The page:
Dean Fishman, a chiropractor in Florida, was examining an X-ray of a 17-year-old patient’s neck in 2009 when he noticed something unusual. The ghostly image of her vertebral column showed a reversal of the curvature that normally appears in the cervical spine — a degenerative state he’d most often seen in middle-aged people who had spent several decades of their life in poor posture.
“That’s when I looked over at the patient,” Fishman says. She was slumped in her chair, head tilted downward, madly typing away on her cellphone. When he mentioned to the patient’s mother that the girl’s posture could be causing her headaches, he got what he describes as an “emotional response.” It seemed the teen spent much of her life in that position. Right then, Fishman says, “I knew I was on to something.”
He theorized that prolonged periods of tilting her head down to peer into her mobile device had created an excessive strain on the cervical spine, causing a repetitive stress injury that ultimately led to spinal degeneration. He began looking through all the recent X-rays he had of young people — many of whom had come in for neck pain or headaches — and he saw the same thing: signs of premature degeneration.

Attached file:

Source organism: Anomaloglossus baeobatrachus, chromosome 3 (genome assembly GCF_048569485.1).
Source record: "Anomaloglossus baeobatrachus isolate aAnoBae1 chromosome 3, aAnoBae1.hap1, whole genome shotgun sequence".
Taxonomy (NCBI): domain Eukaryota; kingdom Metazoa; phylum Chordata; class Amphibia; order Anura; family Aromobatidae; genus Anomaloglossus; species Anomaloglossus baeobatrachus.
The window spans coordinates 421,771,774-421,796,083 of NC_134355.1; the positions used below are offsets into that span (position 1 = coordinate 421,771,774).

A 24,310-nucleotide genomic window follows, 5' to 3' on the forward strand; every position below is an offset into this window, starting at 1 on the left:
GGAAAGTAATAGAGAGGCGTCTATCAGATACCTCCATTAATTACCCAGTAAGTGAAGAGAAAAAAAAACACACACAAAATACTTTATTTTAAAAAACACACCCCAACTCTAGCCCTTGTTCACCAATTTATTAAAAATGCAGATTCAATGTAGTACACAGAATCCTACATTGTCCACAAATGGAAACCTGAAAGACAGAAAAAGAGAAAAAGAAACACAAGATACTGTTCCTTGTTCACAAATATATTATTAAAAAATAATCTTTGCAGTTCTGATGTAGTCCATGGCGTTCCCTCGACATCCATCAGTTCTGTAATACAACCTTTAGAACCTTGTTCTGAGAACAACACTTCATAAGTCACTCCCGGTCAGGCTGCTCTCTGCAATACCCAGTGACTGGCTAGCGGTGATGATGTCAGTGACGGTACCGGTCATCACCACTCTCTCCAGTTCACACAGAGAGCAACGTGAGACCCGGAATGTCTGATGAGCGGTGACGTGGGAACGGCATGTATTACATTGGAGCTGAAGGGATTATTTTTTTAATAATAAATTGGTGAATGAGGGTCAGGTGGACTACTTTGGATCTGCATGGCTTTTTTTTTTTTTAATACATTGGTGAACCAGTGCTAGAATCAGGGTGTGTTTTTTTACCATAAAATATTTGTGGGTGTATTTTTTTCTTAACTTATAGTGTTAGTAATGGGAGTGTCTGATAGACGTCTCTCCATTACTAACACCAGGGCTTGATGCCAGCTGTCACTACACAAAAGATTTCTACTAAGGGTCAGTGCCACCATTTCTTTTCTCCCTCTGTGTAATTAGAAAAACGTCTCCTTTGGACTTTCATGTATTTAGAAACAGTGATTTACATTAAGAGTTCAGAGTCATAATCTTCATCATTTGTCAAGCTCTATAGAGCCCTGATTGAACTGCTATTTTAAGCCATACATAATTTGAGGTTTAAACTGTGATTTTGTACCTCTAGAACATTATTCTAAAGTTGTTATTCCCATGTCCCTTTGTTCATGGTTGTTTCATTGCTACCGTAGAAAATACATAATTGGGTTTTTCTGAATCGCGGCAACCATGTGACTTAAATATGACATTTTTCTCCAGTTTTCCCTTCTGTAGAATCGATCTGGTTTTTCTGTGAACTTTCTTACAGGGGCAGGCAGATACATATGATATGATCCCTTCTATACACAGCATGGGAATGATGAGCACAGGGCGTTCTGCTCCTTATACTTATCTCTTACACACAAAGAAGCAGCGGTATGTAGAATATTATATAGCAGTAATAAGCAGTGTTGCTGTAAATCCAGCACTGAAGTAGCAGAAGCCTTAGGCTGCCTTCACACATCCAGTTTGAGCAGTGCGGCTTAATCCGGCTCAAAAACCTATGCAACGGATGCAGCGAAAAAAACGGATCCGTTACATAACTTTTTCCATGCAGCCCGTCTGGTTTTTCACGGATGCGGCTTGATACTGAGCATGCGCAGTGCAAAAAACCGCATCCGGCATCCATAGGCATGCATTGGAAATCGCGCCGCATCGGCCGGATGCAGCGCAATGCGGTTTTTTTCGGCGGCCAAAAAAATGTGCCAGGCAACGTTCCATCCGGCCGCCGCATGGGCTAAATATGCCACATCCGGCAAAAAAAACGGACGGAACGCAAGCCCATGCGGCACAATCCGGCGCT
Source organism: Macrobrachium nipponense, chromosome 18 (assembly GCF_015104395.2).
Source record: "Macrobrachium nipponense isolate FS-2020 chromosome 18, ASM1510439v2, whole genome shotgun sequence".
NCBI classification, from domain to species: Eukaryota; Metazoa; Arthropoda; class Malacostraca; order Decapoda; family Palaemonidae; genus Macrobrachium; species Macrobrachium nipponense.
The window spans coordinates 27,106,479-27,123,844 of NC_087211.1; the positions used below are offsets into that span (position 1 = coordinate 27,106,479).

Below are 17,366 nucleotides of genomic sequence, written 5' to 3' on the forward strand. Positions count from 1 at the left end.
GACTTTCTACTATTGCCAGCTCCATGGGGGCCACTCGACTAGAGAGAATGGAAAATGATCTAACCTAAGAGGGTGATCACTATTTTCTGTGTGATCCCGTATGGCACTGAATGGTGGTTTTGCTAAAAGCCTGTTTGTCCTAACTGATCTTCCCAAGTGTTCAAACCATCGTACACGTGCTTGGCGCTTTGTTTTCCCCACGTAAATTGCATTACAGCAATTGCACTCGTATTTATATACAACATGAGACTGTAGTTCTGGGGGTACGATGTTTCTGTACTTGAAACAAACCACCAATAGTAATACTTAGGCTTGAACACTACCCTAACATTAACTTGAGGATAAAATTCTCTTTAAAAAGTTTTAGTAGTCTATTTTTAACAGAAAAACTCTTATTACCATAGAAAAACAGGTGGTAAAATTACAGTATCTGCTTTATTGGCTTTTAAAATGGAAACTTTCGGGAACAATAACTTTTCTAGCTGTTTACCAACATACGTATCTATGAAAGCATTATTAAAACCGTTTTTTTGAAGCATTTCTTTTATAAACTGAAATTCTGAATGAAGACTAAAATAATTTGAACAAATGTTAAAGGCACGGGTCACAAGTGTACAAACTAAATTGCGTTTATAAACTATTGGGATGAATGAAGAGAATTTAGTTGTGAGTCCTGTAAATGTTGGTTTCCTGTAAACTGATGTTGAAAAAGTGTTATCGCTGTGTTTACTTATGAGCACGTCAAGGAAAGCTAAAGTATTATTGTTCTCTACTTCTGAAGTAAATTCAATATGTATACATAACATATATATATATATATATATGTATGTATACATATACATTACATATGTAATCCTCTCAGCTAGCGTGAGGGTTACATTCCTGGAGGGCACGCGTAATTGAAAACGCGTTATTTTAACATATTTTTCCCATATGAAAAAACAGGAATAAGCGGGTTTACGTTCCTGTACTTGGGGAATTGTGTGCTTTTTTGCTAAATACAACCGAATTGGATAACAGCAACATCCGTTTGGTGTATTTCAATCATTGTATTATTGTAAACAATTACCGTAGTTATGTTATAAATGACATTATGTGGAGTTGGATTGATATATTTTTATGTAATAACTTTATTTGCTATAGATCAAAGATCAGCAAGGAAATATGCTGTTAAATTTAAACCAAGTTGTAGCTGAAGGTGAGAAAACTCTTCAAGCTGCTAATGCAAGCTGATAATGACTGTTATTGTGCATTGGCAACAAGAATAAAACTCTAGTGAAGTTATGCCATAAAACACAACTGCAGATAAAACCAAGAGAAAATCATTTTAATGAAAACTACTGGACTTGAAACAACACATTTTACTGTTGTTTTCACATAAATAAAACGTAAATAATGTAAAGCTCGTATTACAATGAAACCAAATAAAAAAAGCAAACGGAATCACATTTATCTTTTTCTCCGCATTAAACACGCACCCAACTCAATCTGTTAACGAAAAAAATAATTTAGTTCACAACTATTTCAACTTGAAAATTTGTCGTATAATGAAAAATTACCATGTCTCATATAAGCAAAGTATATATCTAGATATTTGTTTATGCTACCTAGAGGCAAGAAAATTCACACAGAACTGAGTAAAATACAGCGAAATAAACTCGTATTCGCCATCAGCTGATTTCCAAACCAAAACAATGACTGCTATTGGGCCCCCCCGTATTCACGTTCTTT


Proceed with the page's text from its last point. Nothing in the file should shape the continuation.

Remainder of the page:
Fishman coined the term “text neck” to describe the condition and founded the Text Neck Institute (text-neck.com), a place where people can go for information, prevention, and treatment.
“The head in neutral has a normal weight” of 10 to 12 pounds, says Fishman, explaining that neutral position is ears over shoulders with shoulder blades pulled back. “If you start to tilt your head forward, with gravity and the distance from neutral, the weight starts to increase.”
A recent study in the journal Surgical Technology International quantified the problem: As the head tilts forward 15 degrees from neutral, the forces on the cervical spine and supporting musculature increase to 27 pounds. As the tilt increases, the forces increase to 40 pounds at 30 degrees, 49 pounds at 45 degrees, and 60 pounds at 60 degrees.